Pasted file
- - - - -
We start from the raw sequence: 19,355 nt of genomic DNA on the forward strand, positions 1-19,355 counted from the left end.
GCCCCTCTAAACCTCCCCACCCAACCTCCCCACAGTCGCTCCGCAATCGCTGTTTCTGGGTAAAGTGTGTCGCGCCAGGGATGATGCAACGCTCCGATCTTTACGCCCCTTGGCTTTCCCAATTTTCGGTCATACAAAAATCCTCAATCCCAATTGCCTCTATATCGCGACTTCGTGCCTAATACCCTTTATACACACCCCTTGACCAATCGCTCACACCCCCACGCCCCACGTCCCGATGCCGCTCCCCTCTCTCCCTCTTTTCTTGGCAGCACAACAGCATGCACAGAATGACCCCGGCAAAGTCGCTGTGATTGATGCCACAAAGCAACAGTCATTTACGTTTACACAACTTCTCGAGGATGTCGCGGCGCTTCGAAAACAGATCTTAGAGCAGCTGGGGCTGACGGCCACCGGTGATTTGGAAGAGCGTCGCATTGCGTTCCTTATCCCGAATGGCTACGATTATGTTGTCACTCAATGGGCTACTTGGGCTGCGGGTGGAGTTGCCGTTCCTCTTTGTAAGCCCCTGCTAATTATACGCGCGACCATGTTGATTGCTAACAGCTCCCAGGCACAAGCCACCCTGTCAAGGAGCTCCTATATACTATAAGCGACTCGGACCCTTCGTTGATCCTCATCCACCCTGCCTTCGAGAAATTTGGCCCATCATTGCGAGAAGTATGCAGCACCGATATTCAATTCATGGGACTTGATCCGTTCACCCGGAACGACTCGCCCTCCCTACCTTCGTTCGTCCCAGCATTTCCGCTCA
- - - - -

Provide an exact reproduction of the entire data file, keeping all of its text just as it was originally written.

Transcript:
We start from the raw sequence: 19,355 nt of genomic DNA on the forward strand, positions 1-19,355 counted from the left end.
GCCCCTCTAAACCTCCCCACCCAACCTCCCCACAGTCGCTCCGCAATCGCTGTTTCTGGGTAAAGTGTGTCGCGCCAGGGATGATGCAACGCTCCGATCTTTACGCCCCTTGGCTTTCCCAATTTTCGGTCATACAAAAATCCTCAATCCCAATTGCCTCTATATCGCGACTTCGTGCCTAATACCCTTTATACACACCCCTTGACCAATCGCTCACACCCCCACGCCCCACGTCCCGATGCCGCTCCCCTCTCTCCCTCTTTTCTTGGCAGCACAACAGCATGCACAGAATGACCCCGGCAAAGTCGCTGTGATTGATGCCACAAAGCAACAGTCATTTACGTTTACACAACTTCTCGAGGATGTCGCGGCGCTTCGAAAACAGATCTTAGAGCAGCTGGGGCTGACGGCCACCGGTGATTTGGAAGAGCGTCGCATTGCGTTCCTTATCCCGAATGGCTACGATTATGTTGTCACTCAATGGGCTACTTGGGCTGCGGGTGGAGTTGCCGTTCCTCTTTGTAAGCCCCTGCTAATTATACGCGCGACCATGTTGATTGCTAACAGCTCCCAGGCACAAGCCACCCTGTCAAGGAGCTCCTATATACTATAAGCGACTCGGACCCTTCGTTGATCCTCATCCACCCTGCCTTCGAGAAATTTGGCCCATCATTGCGAGAAGTATGCAGCACCGATATTCAATTCATGGGACTTGATCCGTTCACCCGGAACGACTCGCCCTCCCTACCTTCGTTCGTCCCAGCATTTCCGCTCA